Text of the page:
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Masks are back thanks to the delta variant, and the unvaccinated
The Centers for Disease Control and Prevention (CDC) warns that the coronavirus pandemic is far from over — and residents within the United States should take immediate measures to protect themselves and their loved ones.
The best way to do that? Vaccination, experts say.
During a special address on Tuesday, CDC director Rochelle Walensky warned that the highly infectious Delta variant of the coronavirus has been dominating COVID-19 cases and hospitalizations over the past several weeks and beyond. And though the current authorized vaccines from Pfizer, Moderna and Johnson & Johnson help lessen the severity of the virus, they can't stop it completely, she warned.
The Delta variant carries a viral load 1,000-times higher than the original virus — called Alpha — does, making it 2.5-times easier to transmit among people, Walensky said.
Additionally, new data shows that vaccinated and unvaccinated individuals who are infected carry the same high levels of the virus; that means that even though a vaccinated person may not become hospitalized like an unvaccinated person likely would, they still could share the virus with others who are not protected. She said this is a grave concern in areas with low vaccination rates.
"Unlike the Alpha variant that we had back in May, where we didn't believe that if you were vaccinated you could transmit further, this is different now with a Delta variant," Walensky said.
Walensky said that the virus could mutate further and become even more infectious, adding that the country's overall low vaccination rates enabled the Delta variant in the first place.
"This could have been avoided with higher vaccination coverage in this country," she said.
No vaccine is 100% effective, but according to Yale University, the Pfizer, Moderna and Johnson & Johnson (J&J) COVID-19 vaccines are about 95%, 94% and 72% effective
, respectively. Experts say that the vaccines largely lessen the effects of COVID-19 and its variants, including Delta.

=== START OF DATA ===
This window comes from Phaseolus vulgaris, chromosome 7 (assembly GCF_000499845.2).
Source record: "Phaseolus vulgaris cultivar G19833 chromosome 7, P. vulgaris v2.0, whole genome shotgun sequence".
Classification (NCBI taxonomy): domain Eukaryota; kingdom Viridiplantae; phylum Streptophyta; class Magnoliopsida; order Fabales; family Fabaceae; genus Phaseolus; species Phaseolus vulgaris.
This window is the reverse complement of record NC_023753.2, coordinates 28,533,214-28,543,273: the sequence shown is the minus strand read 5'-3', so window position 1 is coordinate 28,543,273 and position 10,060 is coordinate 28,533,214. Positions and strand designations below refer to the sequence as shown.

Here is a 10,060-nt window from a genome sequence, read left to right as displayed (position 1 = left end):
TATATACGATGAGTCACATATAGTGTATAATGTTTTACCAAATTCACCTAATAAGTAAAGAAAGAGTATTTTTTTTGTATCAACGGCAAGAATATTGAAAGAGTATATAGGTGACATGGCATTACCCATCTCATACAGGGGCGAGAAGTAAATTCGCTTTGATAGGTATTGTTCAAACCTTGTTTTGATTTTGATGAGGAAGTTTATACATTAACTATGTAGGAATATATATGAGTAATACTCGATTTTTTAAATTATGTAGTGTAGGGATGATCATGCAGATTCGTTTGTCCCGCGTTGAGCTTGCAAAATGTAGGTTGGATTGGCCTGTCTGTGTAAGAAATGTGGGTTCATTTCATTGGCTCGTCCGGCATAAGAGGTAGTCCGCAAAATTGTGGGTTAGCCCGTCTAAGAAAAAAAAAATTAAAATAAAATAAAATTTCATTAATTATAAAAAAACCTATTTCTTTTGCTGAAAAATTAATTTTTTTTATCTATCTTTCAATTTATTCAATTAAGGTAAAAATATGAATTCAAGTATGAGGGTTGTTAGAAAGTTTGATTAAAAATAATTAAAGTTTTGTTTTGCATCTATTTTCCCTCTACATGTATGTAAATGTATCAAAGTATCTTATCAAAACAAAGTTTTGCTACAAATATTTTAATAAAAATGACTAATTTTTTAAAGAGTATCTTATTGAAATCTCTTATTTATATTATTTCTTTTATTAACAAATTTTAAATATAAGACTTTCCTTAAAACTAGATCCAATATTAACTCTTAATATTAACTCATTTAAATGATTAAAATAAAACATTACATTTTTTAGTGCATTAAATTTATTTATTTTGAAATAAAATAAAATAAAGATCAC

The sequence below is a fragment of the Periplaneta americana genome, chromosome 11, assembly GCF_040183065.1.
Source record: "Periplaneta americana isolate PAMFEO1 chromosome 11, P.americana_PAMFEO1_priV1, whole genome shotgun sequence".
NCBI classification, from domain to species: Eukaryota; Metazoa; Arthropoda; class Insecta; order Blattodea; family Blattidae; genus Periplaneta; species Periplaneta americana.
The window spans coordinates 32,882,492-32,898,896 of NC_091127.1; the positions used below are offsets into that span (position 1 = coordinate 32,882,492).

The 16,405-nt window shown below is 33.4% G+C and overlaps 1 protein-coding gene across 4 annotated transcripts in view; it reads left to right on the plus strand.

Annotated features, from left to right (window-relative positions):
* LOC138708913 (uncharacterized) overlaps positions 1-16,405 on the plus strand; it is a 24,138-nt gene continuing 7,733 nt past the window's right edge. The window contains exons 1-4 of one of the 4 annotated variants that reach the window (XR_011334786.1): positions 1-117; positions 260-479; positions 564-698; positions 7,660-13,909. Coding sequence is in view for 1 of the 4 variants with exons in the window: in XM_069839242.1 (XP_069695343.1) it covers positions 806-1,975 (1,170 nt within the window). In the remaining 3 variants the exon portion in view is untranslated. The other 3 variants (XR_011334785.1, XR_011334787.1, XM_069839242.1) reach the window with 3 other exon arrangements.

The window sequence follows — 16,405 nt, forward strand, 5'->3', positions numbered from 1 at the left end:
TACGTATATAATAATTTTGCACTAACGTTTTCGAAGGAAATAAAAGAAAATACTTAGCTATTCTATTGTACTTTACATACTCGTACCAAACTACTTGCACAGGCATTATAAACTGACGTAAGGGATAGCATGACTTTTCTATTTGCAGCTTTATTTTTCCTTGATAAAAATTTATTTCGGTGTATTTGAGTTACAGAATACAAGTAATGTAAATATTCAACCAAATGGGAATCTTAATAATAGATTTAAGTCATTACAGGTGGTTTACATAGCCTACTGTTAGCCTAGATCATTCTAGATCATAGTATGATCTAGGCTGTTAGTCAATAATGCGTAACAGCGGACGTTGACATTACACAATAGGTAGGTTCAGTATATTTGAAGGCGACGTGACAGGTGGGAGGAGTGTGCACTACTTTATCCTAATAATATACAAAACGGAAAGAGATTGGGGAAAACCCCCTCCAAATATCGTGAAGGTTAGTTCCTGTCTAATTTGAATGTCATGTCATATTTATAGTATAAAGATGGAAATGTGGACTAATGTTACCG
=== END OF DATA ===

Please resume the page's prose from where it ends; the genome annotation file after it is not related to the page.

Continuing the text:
Walensky said that the CDC now is recommending that all individuals resume wearing face masks indoors and in crowds if they're in regions of high transmission — and that goes for vaccinated individuals too. Walensky stressed that because of Delta's high transmissibility, it's much easier to infect people who can't be vaccinated at this time, such as children under age 12 or immunocompromised people.
"We're seeing now that it's actually possible if you're a rare breakthrough infection that you can transmit further, which is the reason for the change," Walensky said.
Walensky also said the CDC recommends masking for all students and employees in schools from kindergarten through 12th grade.
"CDC recommends localities encourage universal indoor masking for all teachers, staff, students, and visitors to schools, regardless of vaccination status," the CDC's new guidance says. "Children should return to full-time in-person learning in the fall with proper prevention strategies are in place."
In May, the CDC had advised that vaccinated individuals no longer needed to mask up but unvaccinated individuals should continue to wear masks, practice physical distancing and consider vaccination. New data has changed that.
"We're not changing the science," Anthony Fauci, director of the National Institute for Allergy and Infectious Disease, told CNN Tuesday night
. "The virus changed, and the science evolved with the changing virus."